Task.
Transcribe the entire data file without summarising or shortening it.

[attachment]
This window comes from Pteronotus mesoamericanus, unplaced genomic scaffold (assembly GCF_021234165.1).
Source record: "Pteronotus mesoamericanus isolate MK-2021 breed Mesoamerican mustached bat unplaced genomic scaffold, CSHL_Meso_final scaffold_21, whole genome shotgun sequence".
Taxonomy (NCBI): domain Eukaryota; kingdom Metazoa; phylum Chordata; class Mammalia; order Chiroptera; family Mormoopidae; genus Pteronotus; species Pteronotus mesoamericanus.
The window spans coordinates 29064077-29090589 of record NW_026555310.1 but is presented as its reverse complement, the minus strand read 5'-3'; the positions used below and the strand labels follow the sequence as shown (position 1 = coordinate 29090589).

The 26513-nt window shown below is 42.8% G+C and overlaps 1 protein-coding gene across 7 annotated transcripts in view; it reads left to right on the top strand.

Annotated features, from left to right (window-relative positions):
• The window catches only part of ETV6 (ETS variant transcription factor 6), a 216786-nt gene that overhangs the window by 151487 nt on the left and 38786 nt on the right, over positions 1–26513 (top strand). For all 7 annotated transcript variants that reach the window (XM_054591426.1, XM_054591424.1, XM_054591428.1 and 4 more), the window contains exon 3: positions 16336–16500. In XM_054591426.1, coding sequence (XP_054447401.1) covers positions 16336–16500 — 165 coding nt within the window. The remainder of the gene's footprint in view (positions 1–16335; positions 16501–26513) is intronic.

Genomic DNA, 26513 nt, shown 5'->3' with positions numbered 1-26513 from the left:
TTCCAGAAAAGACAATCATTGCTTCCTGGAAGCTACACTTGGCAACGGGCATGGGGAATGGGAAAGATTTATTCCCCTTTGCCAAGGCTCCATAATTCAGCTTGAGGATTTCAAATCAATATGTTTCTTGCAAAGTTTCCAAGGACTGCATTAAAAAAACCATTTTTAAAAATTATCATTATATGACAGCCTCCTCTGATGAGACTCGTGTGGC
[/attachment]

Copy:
This window comes from Pteronotus mesoamericanus, unplaced genomic scaffold (assembly GCF_021234165.1).
Source record: "Pteronotus mesoamericanus isolate MK-2021 breed Mesoamerican mustached bat unplaced genomic scaffold, CSHL_Meso_final scaffold_21, whole genome shotgun sequence".
Taxonomy (NCBI): domain Eukaryota; kingdom Metazoa; phylum Chordata; class Mammalia; order Chiroptera; family Mormoopidae; genus Pteronotus; species Pteronotus mesoamericanus.
The window spans coordinates 29064077-29090589 of record NW_026555310.1 but is presented as its reverse complement, the minus strand read 5'-3'; the positions used below and the strand labels follow the sequence as shown (position 1 = coordinate 29090589).

The 26513-nt window shown below is 42.8% G+C and overlaps 1 protein-coding gene across 7 annotated transcripts in view; it reads left to right on the top strand.

Annotated features, from left to right (window-relative positions):
• The window catches only part of ETV6 (ETS variant transcription factor 6), a 216786-nt gene that overhangs the window by 151487 nt on the left and 38786 nt on the right, over positions 1–26513 (top strand). For all 7 annotated transcript variants that reach the window (XM_054591426.1, XM_054591424.1, XM_054591428.1 and 4 more), the window contains exon 3: positions 16336–16500. In XM_054591426.1, coding sequence (XP_054447401.1) covers positions 16336–16500 — 165 coding nt within the window. The remainder of the gene's footprint in view (positions 1–16335; positions 16501–26513) is intronic.

Genomic DNA, 26513 nt, shown 5'->3' with positions numbered 1-26513 from the left:
TTCCAGAAAAGACAATCATTGCTTCCTGGAAGCTACACTTGGCAACGGGCATGGGGAATGGGAAAGATTTATTCCCCTTTGCCAAGGCTCCATAATTCAGCTTGAGGATTTCAAATCAATATGTTTCTTGCAAAGTTTCCAAGGACTGCATTAAAAAAACCATTTTTAAAAATTATCATTATATGACAGCCTCCTCTGATGAGACTCGTGTGGC